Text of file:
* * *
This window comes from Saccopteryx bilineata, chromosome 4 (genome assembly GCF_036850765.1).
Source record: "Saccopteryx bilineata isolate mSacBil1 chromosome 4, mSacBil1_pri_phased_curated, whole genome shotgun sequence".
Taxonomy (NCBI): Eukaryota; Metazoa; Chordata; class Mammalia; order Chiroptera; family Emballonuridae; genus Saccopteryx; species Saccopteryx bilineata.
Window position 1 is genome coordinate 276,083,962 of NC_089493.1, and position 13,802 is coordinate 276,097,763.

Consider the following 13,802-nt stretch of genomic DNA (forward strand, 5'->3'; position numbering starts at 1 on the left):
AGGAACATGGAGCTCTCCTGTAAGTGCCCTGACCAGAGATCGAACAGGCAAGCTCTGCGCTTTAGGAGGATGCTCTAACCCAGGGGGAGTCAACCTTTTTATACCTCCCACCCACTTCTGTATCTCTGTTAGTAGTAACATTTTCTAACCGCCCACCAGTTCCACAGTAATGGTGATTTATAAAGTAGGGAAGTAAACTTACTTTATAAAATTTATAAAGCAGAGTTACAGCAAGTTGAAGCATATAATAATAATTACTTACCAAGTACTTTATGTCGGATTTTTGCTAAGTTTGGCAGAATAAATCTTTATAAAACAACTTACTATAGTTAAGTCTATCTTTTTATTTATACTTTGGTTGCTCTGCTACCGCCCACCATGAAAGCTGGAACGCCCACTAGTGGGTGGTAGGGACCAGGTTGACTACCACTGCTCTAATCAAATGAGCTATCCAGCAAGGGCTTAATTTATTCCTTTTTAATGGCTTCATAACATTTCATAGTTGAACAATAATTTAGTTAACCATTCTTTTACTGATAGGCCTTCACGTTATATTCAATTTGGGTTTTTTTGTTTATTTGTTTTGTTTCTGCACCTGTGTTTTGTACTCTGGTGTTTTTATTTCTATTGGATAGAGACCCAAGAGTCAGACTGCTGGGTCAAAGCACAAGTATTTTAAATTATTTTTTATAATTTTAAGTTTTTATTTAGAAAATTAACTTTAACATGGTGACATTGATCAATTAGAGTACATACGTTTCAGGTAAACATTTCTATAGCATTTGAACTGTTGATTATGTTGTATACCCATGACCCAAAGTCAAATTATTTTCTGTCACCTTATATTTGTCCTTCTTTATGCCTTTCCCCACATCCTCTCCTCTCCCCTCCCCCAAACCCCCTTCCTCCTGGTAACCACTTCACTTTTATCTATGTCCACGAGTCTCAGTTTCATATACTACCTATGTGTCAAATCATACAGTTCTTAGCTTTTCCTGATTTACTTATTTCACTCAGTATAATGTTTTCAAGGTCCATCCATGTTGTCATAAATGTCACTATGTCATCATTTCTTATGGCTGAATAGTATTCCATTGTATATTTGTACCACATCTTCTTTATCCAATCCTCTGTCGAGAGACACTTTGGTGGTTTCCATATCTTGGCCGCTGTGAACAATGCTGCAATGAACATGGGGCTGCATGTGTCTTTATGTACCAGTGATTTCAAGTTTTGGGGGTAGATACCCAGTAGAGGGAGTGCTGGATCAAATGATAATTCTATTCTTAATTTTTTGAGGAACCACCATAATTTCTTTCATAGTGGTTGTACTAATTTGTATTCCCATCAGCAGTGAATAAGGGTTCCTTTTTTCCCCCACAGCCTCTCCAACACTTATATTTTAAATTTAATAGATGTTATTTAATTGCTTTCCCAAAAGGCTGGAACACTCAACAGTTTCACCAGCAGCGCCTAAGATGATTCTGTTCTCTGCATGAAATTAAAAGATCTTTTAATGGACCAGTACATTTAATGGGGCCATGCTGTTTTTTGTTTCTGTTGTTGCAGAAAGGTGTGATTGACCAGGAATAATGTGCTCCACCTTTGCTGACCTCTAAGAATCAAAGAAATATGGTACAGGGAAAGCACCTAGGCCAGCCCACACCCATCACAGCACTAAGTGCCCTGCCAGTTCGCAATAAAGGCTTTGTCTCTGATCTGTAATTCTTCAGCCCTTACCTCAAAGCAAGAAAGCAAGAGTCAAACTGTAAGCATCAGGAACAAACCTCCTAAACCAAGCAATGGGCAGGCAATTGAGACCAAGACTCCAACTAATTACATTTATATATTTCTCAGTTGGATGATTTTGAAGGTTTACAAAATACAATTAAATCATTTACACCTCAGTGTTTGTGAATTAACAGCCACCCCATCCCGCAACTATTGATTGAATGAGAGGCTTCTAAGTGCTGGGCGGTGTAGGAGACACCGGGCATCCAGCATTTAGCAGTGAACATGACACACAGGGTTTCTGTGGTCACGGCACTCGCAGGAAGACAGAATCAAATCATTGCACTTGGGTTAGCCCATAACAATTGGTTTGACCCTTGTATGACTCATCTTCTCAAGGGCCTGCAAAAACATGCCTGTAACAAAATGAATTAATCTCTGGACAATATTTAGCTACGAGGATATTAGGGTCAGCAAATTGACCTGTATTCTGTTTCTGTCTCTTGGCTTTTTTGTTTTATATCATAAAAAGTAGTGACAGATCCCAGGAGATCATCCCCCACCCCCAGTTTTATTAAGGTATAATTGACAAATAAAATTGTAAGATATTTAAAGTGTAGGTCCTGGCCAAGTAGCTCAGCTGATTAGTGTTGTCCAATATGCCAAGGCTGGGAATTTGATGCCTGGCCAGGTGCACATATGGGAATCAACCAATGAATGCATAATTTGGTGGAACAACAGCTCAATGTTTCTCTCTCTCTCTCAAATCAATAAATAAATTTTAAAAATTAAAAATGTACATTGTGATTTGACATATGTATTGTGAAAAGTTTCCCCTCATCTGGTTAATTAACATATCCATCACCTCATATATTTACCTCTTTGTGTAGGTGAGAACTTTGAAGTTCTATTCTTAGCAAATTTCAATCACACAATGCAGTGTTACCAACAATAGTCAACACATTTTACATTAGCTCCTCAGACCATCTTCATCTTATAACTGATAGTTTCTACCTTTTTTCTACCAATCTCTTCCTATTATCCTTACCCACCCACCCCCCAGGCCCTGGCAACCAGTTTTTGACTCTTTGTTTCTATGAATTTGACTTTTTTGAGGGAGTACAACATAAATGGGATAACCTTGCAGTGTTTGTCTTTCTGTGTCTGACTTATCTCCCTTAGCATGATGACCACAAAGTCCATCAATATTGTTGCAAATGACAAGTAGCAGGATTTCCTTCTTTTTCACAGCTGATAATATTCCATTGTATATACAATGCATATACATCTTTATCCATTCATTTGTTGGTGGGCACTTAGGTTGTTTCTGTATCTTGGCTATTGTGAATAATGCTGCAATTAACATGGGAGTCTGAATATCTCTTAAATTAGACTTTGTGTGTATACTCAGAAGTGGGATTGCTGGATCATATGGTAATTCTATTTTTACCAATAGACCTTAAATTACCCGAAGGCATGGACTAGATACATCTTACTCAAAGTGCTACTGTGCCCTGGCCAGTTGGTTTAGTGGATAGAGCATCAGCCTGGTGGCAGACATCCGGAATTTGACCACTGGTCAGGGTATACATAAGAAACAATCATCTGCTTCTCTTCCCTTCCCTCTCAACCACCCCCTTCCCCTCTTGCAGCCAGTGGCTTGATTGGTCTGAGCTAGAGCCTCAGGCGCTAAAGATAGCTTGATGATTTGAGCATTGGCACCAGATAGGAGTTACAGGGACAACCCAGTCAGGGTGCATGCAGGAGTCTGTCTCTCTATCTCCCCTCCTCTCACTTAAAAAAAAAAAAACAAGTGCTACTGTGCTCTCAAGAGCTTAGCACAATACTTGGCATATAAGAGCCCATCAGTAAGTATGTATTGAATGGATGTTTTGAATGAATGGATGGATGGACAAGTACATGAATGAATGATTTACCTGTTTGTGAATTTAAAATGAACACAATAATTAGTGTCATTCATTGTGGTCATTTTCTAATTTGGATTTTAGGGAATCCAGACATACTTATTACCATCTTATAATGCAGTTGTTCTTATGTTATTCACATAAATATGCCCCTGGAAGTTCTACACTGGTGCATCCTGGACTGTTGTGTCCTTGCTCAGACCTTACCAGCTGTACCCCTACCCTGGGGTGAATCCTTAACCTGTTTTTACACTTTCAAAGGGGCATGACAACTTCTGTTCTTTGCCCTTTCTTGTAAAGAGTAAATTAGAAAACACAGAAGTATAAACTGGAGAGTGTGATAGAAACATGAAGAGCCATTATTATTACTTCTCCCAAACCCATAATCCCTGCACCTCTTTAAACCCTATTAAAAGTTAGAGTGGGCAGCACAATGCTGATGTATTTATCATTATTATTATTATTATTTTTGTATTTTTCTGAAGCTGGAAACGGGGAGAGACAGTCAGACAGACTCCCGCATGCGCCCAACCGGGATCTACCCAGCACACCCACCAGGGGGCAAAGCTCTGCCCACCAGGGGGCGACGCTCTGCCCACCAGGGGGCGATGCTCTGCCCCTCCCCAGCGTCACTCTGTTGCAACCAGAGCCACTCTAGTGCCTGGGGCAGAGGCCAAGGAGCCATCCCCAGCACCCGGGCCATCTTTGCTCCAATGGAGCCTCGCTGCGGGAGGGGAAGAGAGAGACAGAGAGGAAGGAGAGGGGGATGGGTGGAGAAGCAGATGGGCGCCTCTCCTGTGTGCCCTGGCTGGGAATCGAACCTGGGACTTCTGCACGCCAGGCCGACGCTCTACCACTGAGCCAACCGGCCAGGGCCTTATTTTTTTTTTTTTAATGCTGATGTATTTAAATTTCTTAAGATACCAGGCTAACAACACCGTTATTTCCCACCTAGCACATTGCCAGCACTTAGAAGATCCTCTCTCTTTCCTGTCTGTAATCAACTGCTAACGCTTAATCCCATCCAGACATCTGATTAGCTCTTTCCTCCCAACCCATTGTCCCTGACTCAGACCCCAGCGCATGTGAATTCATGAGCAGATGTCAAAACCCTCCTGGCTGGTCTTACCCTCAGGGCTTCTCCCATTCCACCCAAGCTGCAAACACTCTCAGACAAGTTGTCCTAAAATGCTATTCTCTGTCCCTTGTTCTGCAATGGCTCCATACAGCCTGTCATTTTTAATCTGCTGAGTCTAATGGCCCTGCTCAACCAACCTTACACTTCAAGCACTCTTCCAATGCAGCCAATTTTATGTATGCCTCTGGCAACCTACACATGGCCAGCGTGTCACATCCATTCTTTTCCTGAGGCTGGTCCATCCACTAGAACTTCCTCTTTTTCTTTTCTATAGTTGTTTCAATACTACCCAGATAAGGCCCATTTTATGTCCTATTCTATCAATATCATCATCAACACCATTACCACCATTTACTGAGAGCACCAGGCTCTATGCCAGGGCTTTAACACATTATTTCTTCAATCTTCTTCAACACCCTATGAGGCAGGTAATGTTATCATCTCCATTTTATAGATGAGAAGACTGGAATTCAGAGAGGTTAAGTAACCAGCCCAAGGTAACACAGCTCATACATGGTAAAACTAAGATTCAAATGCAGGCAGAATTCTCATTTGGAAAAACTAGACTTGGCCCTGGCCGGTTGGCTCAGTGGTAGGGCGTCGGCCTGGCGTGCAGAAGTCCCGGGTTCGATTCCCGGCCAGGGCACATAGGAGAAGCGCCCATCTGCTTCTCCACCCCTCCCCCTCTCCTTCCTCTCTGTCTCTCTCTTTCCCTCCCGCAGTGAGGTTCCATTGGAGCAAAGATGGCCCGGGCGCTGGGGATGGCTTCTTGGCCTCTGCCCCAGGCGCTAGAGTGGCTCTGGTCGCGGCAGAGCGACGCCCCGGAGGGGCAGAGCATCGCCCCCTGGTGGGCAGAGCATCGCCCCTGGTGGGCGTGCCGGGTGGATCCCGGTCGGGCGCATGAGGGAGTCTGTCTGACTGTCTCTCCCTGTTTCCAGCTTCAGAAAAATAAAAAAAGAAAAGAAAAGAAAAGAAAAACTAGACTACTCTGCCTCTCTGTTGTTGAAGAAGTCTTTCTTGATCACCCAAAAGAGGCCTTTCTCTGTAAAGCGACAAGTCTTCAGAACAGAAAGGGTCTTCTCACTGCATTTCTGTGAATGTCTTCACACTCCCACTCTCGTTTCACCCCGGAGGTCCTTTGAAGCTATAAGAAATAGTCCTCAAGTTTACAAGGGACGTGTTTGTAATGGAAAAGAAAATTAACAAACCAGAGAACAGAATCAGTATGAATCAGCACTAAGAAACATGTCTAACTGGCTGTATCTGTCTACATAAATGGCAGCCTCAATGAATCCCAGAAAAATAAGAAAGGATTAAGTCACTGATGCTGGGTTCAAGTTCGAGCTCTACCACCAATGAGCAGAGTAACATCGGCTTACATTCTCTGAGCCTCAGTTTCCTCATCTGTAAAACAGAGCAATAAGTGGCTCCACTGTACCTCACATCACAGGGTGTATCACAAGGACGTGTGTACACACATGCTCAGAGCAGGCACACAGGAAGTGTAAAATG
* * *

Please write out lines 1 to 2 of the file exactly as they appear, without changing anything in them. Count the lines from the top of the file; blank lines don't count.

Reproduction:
This window comes from Saccopteryx bilineata, chromosome 4 (genome assembly GCF_036850765.1).
Source record: "Saccopteryx bilineata isolate mSacBil1 chromosome 4, mSacBil1_pri_phased_curated, whole genome shotgun sequence".